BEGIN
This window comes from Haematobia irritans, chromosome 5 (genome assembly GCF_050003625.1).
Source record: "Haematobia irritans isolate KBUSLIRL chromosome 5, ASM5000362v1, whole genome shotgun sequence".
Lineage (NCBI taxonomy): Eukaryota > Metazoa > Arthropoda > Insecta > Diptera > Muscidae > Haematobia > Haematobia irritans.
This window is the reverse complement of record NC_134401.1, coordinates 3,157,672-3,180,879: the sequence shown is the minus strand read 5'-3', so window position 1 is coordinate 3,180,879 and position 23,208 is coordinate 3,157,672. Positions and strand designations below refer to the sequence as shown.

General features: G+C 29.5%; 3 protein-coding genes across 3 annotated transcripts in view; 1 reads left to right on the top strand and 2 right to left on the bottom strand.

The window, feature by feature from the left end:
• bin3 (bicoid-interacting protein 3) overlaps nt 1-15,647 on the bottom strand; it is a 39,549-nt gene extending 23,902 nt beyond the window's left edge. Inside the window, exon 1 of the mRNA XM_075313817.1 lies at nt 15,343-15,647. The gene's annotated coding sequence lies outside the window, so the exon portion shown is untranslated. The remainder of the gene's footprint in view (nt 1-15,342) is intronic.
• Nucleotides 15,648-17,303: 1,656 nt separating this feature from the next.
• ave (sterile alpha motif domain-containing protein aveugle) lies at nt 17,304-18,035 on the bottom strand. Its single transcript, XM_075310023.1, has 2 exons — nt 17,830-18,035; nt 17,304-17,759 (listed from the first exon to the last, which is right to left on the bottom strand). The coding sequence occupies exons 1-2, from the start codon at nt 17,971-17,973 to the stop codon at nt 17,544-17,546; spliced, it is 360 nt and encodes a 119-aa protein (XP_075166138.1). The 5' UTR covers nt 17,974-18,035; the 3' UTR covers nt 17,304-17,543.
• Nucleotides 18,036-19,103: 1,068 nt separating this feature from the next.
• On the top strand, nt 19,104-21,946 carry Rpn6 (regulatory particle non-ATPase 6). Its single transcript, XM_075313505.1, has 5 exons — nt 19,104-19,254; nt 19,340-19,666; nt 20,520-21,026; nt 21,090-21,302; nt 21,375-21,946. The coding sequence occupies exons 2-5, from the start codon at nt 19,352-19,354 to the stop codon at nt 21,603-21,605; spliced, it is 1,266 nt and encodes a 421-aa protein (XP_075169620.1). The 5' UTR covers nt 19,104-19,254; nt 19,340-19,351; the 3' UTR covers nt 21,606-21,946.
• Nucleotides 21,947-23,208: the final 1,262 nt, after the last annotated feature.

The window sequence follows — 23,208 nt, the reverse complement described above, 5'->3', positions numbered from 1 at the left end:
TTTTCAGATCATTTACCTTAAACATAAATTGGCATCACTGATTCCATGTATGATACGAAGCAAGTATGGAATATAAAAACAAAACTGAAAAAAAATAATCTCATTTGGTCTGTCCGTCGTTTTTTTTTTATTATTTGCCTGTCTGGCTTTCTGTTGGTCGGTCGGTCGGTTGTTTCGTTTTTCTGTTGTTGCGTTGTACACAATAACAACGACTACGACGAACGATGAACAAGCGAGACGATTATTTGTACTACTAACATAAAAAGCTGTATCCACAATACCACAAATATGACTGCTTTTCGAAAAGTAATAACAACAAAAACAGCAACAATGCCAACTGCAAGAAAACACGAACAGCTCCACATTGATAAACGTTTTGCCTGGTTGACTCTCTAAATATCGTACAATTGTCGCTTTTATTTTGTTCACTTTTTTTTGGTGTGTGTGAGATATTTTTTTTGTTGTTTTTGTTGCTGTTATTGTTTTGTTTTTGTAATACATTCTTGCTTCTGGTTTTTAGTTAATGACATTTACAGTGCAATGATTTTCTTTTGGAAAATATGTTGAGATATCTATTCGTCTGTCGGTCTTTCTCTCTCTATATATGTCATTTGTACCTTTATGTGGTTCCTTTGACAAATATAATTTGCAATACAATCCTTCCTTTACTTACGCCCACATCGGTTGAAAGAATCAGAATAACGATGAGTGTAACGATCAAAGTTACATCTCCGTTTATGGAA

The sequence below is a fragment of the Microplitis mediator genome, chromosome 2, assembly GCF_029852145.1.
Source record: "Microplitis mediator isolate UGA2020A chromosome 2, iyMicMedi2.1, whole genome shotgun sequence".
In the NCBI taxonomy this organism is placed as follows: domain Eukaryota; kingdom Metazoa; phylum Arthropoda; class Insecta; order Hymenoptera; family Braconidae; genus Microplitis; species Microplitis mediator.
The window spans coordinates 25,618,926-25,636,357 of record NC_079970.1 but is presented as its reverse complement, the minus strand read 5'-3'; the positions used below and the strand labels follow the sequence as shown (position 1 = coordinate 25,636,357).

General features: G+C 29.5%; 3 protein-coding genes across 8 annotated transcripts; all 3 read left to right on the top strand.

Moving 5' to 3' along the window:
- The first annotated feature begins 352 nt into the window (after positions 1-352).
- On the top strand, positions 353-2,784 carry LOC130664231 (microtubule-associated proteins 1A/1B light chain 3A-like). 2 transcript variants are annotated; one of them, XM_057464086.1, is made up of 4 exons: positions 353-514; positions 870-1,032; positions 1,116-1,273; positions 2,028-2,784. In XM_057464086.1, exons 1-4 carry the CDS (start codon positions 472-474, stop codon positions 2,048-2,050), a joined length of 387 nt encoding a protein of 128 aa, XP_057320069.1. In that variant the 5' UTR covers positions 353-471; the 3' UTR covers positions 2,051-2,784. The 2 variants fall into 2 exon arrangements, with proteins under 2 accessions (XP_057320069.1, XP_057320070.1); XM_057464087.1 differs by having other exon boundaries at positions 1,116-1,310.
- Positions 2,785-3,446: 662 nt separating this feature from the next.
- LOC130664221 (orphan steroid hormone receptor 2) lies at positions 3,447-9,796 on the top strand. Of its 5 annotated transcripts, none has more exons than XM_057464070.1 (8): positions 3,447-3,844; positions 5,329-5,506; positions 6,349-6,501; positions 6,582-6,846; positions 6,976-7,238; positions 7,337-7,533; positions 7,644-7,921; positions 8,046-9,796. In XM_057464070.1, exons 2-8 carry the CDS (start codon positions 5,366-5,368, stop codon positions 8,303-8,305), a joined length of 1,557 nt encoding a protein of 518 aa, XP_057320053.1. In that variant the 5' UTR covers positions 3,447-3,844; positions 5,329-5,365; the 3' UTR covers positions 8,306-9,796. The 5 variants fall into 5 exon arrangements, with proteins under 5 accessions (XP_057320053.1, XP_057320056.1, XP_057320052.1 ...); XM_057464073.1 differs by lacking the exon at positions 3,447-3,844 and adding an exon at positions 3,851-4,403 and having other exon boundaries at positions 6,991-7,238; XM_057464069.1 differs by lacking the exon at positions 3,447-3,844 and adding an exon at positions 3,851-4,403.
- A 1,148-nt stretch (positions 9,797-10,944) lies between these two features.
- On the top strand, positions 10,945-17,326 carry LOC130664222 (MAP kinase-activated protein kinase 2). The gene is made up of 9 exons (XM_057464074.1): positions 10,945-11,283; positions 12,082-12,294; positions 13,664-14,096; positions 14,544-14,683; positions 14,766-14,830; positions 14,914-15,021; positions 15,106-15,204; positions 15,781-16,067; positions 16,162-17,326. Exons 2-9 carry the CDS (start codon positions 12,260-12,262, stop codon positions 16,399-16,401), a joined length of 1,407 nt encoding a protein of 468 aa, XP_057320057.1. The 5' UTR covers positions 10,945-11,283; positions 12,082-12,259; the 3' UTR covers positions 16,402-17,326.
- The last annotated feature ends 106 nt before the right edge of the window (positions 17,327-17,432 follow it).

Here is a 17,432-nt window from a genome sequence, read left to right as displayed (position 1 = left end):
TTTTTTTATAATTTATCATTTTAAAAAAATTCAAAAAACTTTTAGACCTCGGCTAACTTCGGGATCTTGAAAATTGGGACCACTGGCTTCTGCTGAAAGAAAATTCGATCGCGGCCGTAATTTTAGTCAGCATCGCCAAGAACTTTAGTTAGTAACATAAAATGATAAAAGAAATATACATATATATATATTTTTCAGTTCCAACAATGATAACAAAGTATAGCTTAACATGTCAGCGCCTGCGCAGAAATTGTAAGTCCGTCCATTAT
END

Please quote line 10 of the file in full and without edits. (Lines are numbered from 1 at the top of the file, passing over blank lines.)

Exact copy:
• Nucleotides 18,036-19,103: 1,068 nt separating this feature from the next.